|Publication number||US5690476 A|
|Application number||US 08/738,222|
|Publication date||Nov 25, 1997|
|Filing date||Oct 25, 1996|
|Priority date||Oct 25, 1996|
|Publication number||08738222, 738222, US 5690476 A, US 5690476A, US-A-5690476, US5690476 A, US5690476A|
|Inventors||Bernard J. Miller|
|Original Assignee||Miller; Bernard J.|
|Export Citation||BiBTeX, EndNote, RefMan|
|Patent Citations (21), Non-Patent Citations (2), Referenced by (63), Classifications (20), Legal Events (6)|
|External Links: USPTO, USPTO Assignment, Espacenet|
This invention relates generally to a safety device used in pools, spas, jacuzzis and other such water reservoirs, and more particularly to water circulating pumps which avoid entrapment of a person or an object that may inadvertently block the pump intake or drain.
In water reservoirs such as pools, whirlpools and spas, a water pump is provided to extract the water from the pool or spa (e.g., through a pump inlet located at the drain of the pool or spa) and to re-circulate the water back into the pool or spa through the nozzles/jets located on the side of the pool or spa, thereby creating turbulence.
Personal contact with the drain can be dangerous, painful or even fatal. A typical drain is 5 to 8 inches in diameter. When the body or hair of a person is positioned in close proximity to the drain, the body or hair may completely block the drain opening thereby creating a vacuum. If the drain is blocked, the person may be entrapped and drowned.
Commonly used recirculating water pumps if obstructed (e.g., completely blocked by the body or hair of a person) can draw a partial vacuum at the drain opening that may exert sufficient suction forces to prevent a person from pulling free of the drain. Even if the person is able to pull free of the sucking drain, bruises or welts may result. In at least one case, a young girl drowned in a hot tub when her hair was caught and sucked into the drain.
Various types of safety devices for avoiding entrapment at the pump intake are commercially available and the patent literature includes various disclosures of such safety devices.
For example, U.S. Pat. No. 4,115,878 (Johnson, et al.) discloses a spa safety drain, which does not employ any springs, valves, electrical components or moving parts of any type, for preventing entrapment at the drain.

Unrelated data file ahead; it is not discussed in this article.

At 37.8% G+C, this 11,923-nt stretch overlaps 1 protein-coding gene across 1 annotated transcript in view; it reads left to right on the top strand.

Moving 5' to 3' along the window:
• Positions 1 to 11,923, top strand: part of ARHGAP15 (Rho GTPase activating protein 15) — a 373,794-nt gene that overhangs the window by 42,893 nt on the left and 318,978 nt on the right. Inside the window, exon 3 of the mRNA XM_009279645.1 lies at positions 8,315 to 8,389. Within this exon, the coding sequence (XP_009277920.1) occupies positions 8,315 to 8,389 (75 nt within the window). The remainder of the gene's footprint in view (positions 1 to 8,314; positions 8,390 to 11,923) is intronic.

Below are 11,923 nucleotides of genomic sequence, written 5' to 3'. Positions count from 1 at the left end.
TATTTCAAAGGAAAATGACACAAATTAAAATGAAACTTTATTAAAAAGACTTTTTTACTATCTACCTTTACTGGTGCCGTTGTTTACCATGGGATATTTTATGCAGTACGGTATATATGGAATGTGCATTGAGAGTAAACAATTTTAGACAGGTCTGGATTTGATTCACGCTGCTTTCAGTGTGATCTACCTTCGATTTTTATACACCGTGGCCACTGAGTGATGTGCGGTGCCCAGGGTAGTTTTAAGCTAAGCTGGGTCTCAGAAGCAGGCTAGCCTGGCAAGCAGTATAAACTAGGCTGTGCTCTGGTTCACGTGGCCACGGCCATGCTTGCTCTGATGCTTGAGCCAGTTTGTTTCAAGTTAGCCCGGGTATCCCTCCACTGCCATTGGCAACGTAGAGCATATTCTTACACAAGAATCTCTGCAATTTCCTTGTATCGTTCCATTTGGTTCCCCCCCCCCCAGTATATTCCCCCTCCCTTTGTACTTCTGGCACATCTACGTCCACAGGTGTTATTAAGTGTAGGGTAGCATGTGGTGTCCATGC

U.S. Pat. Nos. 5,167,041 (Burkitt, III) and 5,347,664 (Hamza, et al.) disclose suction fittings for use in a water circulation system that detect blockage to disable the pump in order to prevent damage or physical injury.
U.S. Pat. No. 4,620,835 (Bell) discloses a system to protect the water pump against running dry and against blockage at the drain. This system employs a pressure sensor and pressure switches for interrupting power to the water pump.
Another system that guards against complete occlusion of the intake to a pump has been employed in heart-lung machines, as disclosed in the article by Applicant The Development of Heart-Lung Machines, Surgery, Gynecology and Obstetrics, March 1982 at 403.
While some prior art safety devices for avoiding entrapment at the pump intake may be generally suitable for their intended purposes, they nevertheless leave something to be desired for one or more of the following standpoints: safety, reliability, simplicity of construction and cost.
Accordingly, it is the general object of the instant invention to provide a safety device for avoiding entrapment at the pump intake which meets the above-mentioned needs.
It is a further object of this invention to provide a safety device for avoiding entrapment by detecting blockage at the drain.
It is yet a further object of this invention to provide a safety device for avoiding entrapment which detects blockage at the drain and automatically de-activates the pump motor.